Should we fear population aging?

A farmer walks through a mustard field at Ghaduwan village in the northern Indian state of Punjab December 16, 2009.  REUTERS/Ajay Verma (INDIA - Tags: BUSINESS POLITICS AGRICULTURE SOCIETY) - GM1E5CG1GI901

Longer and more productive lives should be celebrated as an achievement of mankind rather than considered a problem. Longevity, however, does require personal and societal adjustments. In many advanced and developing economies, individuals are already adjusting to aging by working longer and upgrading their skills throughout their lifetimes. Companies are also making a change by accommodating older workers and redefining their roles. Will governments raise their game and make the necessary adjustments to support healthier and productive aging?

The global population is aging. The U.N. projects that the median age of the world’s population will increase from 23.6 years in 1950 to nearly 42 years by 2100. The pace of aging has risen substantially: It took 115 years for the 65+ year population to double in France (in 1984) and it will likely take 20 years for that doubling to happen in most countries in East Asia by 2030.

Population aging has wide-ranging implications for growth. The “traditional view” assumes no changes to the structure of production, technology, productivity, or labor force participation, and concludes, reasonably under such restrictive assumptions, that aging will exert downward pressure on total output and returns to capital—keeping real GDP growth low. Some economists even argue that population aging might put downward pressure on real interest rates, limiting the policy space for central banks and negatively impacting the financial sector.

Many of the assumptions of the traditional view are extreme. Consider living standards that, in general, depend on four main factors: the state of technology, the dependency rate (in this case, the ratio of older people to people of working age), the share of the working population, and labor productivity.

Production and technology have changed rapidly during the last century and will likely continue to change for decades. In fact, technology’s rapid change has given rise to worries that automation will replace predictable and routine jobs—or even put most of us out of work.

With dependency rates, the concern has been that with unchanged technology and a shrinking workforce, per capita output will go down. Dependency rates are not predetermined, however, and neither must the workforce shrink. Younger people, women, and older people are helping the labor force participation rise in many parts of the world. In Cambodia, Indonesia, and South Korea, for example, more than 40 percent of men in rural areas are working at the age of 75. In Japan, female labor force participation rose from 55 percent in 1981 to 78 percent by 2016. A recent study looking at Europe and Central Asia estimated that, while without policy and behavioral changes the dependency rate across the region would increase substantially by 2050, increased female labor force participation to male levels plus longer working lives by 10 years will keep it unchanged.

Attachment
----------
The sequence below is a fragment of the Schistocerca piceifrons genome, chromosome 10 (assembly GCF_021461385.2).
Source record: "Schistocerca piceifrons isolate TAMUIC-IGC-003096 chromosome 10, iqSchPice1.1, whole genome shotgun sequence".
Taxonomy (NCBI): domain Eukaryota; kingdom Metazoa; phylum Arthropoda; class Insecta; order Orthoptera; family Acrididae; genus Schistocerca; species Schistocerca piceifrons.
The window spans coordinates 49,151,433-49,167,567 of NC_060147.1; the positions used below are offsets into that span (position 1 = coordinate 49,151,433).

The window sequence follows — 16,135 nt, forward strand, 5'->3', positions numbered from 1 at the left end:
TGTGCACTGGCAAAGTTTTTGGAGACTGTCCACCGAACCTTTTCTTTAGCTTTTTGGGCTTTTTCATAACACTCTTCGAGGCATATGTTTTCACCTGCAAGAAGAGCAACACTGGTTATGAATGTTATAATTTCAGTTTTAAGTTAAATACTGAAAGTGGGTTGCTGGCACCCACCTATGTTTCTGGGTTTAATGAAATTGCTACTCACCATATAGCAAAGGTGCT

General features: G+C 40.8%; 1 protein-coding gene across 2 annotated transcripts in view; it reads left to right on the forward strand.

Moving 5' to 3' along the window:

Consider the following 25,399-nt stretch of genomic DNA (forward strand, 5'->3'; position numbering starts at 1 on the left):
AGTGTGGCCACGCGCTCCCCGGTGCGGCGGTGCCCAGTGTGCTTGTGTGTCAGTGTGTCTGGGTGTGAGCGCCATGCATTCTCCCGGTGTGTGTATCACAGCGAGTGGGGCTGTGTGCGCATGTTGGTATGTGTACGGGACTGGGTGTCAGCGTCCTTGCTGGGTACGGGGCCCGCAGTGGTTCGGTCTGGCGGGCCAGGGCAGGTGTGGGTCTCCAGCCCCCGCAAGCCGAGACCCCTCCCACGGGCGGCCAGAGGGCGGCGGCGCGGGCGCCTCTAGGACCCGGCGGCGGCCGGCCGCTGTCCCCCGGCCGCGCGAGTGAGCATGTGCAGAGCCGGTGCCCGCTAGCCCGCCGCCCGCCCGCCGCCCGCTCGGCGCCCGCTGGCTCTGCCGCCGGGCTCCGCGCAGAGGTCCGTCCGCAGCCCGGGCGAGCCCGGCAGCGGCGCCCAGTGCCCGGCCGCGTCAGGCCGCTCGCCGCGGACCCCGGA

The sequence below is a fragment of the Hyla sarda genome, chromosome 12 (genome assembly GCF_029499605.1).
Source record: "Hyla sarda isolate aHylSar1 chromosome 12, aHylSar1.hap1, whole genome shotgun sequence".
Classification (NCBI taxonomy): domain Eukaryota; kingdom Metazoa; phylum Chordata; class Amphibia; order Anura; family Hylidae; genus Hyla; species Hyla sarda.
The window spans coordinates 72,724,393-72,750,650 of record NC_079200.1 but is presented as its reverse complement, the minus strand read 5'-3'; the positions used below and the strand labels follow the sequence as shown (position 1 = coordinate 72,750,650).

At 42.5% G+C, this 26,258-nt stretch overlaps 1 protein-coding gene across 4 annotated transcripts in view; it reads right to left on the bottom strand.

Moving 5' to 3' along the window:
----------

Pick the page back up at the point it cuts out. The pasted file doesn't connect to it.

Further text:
With productivity, if older workers are less productive, output per worker will go down. For example, a recent study estimates that an increase in the share of older workers by 1 percent is associated with a reduction in annual productivity by 0.2-0.6 percent in Europe and the U.S. However, empirical studies of teams of younger and older workers demonstrate that productivity need not decline with age. Moreover, “teams of young people make fewer mistakes than teams of older people [in automotive production]. But when the former team makes a mistake, it takes longer to fix it than the latter.” In other words, older people leverage their experience: They know the shortcuts, even if younger people “run faster.”

Individuals and firms are already adapting to population aging. Many workers remain active past what was considered retirement age a few decades ago. It is up to governments to make changes to support longer, healthier, and productive lives. What will governments do?

The most pressing risks from aging are fiscal and require urgent reforms of pensions, health care, and their financing. Traditional pensions have had substantial challenges in advanced economies and many more problems in developing countries: The low replacement rates of defined benefit schemes and the low coverage of defined contribution ones are well known. In developing countries, persistent informality in the economy limits the coverage of publicly funded pensions, exacerbating and inequality. As a result, governments need to start the financing of pensions and health from payroll taxes or general revenues, with coverage independent of employment status. A recent study suggests that many countries are moving in that direction. Many countries in Latin America and South Korea, to name a few, are shifting to non-contributory pensions: the road taken by New Zealand in the late 19th century rather than by Germany, which spearheaded the pay-as-you-go pension system.

In the meantime, the current pay-as-you-go systems must be adjusted to achieve fiscal sustainability and pension adequacy. Reforms of the parameters of pension systems are happening across the world, with higher retirement ages, longer contribution periods, and more modest replacement rates. Governments may be under pressure to supplement inadequate benefits which will be a substantial fiscal burden.

Besides the fiscal reforms, additional policies to manage aging are needed. These policies—to help reap the benefits of increasing labor force participation and stronger productivity—are not just about old people. Labor market reforms need to expand the opportunities for women, the young, and the elderly. Education opportunities need to be captured by people across all generations to keep their skills sharp through their lifetimes.